WARF: P06406US

Stable Collagen Mimics


Ronald Raines, Matthew Shoulders, Jonathan Hodges

The Wisconsin Alumni Research Foundation (WARF) is seeking commercial partners interested in developing several new collagen mimics that use steric, rather than stereoelectronic, effects to achieve increased stability.
OVERVIEWCollagen, the most abundant protein in vertebrates, provides structure for tissues and plays a key role in wound healing. In connective tissue, individual collagen molecules are wound together in tight triple helices that are further organized into strong fibrils. The collagen polypeptide chains are composed of approximately 300 repeats of the sequence Xaa-Yaa-Gly, where Xaa is often proline (Pro), Yaa is often hydroxyproline (Hyp) and the third residue is always glycine (Gly). Stereoelectronic effects cause the rings in the Xaa and Yaa positions to have complementary puckers, enhancing the stability of collagen.
THE INVENTIONUW-Madison researchers have developed several new collagen mimics that use steric, rather than stereoelectronic, effects to achieve increased stability. The collagen mimics consist of a tripeptide unit with the formula (Xaa-Yaa-Gly)n, where either Xaa or Yaa is a bulky, non-electron withdrawing, 4-substituted proline derivative that contains an alkyl or thiol group, and n is a positive integer of at least 3.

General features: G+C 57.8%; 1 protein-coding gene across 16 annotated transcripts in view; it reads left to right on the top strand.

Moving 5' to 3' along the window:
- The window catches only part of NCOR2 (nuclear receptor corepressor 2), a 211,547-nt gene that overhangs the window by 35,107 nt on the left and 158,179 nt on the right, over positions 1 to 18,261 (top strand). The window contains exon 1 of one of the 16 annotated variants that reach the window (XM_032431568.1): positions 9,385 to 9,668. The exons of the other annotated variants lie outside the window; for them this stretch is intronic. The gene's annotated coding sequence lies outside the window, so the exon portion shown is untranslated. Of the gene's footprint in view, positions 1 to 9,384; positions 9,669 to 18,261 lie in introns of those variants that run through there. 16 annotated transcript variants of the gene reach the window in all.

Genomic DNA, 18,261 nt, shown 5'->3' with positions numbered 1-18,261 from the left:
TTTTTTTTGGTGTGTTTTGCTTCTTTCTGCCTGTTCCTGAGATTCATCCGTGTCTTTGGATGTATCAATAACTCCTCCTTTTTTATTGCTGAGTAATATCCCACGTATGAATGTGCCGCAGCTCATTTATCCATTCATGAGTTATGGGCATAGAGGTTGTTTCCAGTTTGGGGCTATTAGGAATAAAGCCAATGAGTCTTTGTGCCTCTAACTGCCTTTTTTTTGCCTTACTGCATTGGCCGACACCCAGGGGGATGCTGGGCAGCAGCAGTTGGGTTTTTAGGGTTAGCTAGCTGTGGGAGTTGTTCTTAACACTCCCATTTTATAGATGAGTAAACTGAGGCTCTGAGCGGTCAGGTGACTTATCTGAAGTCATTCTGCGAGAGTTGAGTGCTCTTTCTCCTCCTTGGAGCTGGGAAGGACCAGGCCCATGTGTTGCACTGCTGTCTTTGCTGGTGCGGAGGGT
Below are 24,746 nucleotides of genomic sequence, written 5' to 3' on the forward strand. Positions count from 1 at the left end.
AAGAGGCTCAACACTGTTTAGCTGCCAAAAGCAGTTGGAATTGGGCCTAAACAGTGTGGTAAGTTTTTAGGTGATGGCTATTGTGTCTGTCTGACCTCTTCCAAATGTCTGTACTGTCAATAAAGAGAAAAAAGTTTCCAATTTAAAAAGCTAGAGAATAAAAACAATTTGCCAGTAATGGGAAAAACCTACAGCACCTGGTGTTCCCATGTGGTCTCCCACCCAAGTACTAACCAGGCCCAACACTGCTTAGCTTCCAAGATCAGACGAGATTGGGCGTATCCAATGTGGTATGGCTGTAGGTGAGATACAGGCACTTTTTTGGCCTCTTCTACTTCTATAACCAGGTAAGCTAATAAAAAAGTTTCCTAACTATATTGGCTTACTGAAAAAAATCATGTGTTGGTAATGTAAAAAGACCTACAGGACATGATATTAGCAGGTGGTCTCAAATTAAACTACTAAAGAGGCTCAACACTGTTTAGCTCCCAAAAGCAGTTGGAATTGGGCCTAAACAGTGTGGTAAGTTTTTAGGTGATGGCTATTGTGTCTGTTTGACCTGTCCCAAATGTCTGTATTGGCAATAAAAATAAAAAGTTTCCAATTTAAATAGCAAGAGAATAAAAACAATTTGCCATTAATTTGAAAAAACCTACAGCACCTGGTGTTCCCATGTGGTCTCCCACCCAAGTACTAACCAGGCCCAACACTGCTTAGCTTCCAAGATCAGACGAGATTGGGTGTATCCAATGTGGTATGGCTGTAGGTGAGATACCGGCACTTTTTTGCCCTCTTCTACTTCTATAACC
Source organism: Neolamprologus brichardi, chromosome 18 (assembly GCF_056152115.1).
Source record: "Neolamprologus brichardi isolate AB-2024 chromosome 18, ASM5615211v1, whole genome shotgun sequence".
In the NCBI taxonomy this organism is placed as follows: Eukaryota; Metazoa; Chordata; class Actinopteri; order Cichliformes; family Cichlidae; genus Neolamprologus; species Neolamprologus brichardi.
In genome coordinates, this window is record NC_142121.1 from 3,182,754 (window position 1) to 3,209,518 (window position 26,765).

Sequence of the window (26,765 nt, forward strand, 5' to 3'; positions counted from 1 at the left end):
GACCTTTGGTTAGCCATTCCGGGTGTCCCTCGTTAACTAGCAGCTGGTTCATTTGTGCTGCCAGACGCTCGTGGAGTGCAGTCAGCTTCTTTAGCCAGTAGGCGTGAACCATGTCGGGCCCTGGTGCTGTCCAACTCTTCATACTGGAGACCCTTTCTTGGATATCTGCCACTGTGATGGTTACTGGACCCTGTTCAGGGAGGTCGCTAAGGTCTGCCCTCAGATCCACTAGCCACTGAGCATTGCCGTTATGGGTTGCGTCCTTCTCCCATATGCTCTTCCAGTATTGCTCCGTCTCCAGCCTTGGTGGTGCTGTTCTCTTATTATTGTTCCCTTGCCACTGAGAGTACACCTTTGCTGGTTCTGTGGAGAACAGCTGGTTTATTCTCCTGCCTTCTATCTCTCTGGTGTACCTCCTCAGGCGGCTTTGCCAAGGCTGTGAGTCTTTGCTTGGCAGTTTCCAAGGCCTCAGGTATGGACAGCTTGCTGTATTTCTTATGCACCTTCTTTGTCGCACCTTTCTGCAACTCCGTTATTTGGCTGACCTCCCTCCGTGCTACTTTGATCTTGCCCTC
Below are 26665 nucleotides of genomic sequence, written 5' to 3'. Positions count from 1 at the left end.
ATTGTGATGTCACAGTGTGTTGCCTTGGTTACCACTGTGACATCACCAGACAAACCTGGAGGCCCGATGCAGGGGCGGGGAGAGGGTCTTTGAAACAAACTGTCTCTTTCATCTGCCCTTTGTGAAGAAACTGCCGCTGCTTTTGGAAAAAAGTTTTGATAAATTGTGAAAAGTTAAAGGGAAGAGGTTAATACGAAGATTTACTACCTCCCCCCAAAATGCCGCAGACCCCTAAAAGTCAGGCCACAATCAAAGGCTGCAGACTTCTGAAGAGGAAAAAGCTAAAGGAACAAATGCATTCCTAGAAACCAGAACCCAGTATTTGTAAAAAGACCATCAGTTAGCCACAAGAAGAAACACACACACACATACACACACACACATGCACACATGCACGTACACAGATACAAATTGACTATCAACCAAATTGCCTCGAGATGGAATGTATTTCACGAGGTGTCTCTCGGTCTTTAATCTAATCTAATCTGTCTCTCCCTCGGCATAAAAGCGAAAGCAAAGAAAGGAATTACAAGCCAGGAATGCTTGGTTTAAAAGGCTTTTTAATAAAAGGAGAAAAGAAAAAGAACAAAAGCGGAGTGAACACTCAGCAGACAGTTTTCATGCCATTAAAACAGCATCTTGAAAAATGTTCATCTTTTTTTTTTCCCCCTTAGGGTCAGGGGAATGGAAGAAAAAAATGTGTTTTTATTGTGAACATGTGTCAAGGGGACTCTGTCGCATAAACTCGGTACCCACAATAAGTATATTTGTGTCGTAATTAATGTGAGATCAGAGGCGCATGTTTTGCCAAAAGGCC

Replacing a proline derivative at the Xaa or Yaa position results in steric effects that increase the stability of the helix. Specifically, three collagen variants that are more stable than native collagen are (Pro-Mep-Gly)7, (mep-Pro-Gly)7 and (mep-Mep-Gly)7, where Mep is (2S,4S)-4-methylproline and mep is (2S,4R)-4-methylproline. In addition, a fluoroproline may be substituted at the Xaa or Yaa position to further increase the strength and stability of the collagen.
  • Treatment of diseases associated with abnormal collagen, including arthritis, osteoporosis and osteogenesis imperfecta
  • Wound healing
  • Artificial skin
  • Tissue welding
  • A substitute for collagen in other applications requiring high strength
  • Forms a stronger and more stable triple helix than native collagen
  • The methyl group can be modified with almost any functional group, enabling the design of a hyperstable triple helix that displays useful functional groups for applications in biomaterials science and nanotechnology.
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Contact Information
For current licensing status, please contact Joshua Carson at or (608) 890-1622.
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